How should heritage decisions be made?

Reflect: See your work through other people’s eyes

Reflect

Talk to other people about what you’re doing – they’ll help you decide what to do next.

Life is pretty busy. As soon as one thing ends you’re on to another. It can be really hard to get perspective on what you’ve done and to think carefully about what to do next.

One of the most powerful outcomes of our research project – and its collaborative design – was the chance for us to reflect on our own work and become more self-conscious about our approaches and choices. This was made possible through individual conversations between team members and the powerful effect of seeing our work afresh through other people’s eyes.

Peter Brown, York Civic Trust

My organisation has, until recently, functioned in ‘silo-mode’, considering itself one of a small number of ‘experts’ engaged in the heritage decision-making process in York. Involvement in this project, however, has shown the benefits of a more democratic and inclusive engagement with a broad spectrum of opinion, thereby offering a more measured view on issues of common interest.

Karen Brookfield, Heritage Lottery Fund

Funders, policy-makers and development agencies all influence how people participate in making decisions about heritage, but do we really know what’s needed? You have to make time to get out, see how the system is working, talk to people on the ground and ask what they would change. Through doing just that in this project I’ve learnt that elements of the heritage ecology are more important than money: breaking down barriers; helping people to value their own heritage and act to give it a future; building a community of interest and creating a sense of ownership in good times as well as when there is the threat of loss. Clearly funding isn’t irrelevant, but as little as £50 may be all that is needed to kick-start activity and make change happen.

Rebecca Madgin, Urban Studies, University of Glasgow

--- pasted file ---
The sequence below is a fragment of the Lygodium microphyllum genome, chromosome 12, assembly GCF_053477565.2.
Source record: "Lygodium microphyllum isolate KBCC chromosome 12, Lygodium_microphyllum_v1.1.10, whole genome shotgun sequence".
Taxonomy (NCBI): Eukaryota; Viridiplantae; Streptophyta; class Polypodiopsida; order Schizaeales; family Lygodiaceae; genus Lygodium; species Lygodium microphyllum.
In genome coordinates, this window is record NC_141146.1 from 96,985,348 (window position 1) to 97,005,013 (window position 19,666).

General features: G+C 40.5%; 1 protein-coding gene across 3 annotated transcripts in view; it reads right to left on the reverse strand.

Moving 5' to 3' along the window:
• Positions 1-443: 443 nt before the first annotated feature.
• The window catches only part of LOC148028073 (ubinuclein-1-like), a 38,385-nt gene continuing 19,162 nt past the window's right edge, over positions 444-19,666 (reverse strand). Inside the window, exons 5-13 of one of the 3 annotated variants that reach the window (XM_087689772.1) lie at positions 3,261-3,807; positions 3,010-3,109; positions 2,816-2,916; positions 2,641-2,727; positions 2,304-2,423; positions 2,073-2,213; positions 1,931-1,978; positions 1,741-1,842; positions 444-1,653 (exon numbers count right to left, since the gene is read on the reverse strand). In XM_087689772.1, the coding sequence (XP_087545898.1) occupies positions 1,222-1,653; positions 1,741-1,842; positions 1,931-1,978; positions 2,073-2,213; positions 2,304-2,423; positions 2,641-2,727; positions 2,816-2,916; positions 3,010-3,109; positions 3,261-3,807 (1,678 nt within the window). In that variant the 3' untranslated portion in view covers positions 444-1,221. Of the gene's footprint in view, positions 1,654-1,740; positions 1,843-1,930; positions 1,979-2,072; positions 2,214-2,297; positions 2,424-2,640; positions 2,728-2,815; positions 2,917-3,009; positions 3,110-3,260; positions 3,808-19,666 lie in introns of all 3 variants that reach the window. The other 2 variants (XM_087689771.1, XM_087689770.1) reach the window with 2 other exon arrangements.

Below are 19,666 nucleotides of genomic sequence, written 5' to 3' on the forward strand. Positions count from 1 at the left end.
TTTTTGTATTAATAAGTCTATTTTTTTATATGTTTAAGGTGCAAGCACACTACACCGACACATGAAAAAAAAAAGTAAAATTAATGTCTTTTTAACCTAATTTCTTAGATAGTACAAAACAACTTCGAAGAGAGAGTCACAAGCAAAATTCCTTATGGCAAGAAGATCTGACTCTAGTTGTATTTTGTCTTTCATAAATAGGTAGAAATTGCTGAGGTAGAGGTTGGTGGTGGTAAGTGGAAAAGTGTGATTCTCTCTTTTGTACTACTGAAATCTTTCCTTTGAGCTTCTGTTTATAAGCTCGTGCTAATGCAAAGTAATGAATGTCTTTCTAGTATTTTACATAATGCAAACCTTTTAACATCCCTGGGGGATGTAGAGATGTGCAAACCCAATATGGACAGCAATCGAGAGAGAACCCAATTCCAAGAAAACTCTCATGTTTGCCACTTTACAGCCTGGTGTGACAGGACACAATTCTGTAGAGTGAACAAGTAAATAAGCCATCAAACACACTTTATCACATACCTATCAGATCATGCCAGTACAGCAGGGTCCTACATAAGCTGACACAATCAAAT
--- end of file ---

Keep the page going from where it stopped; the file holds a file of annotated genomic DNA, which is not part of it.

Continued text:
Working on this project brought to life some of the day-to-day working practices that historians are rarely exposed to. For example, viewing the processes behind the adaptive re-use of College Court in Leicester through the lens of Jenny and the rest of the project team has enabled me to ask pre-emptive as well as reactive questions as to the nature of decision-making. Furthermore, I have refined my theoretical framings in the light of working with Jenny. This is most explicit with the role of emotion in decision-making as we worked together to co-design a research methodology that would elicit these kinds of subconscious decisions. In doing so the team became aware of their own emotional reactions to heritage and the role that this played in the process.

Jenny Timothy, Conservation Team, Leicester City Council

Working with Rebecca showed me that what I had often considered a luxury – stopping, thinking and reflecting on why and how I was making decisions – was actually a necessity. Day-to-day working is extremely pressured, and we often lose sight of the need for reflection. Talking through the methodology to try and achieve desired outcomes, and the very cathartic interview process, made me stop and take stock. It also made me greatly appreciate the academic process, and look at how this, when communicated and channelled well, could help improve personal and professional experiences of heritage decision-making.

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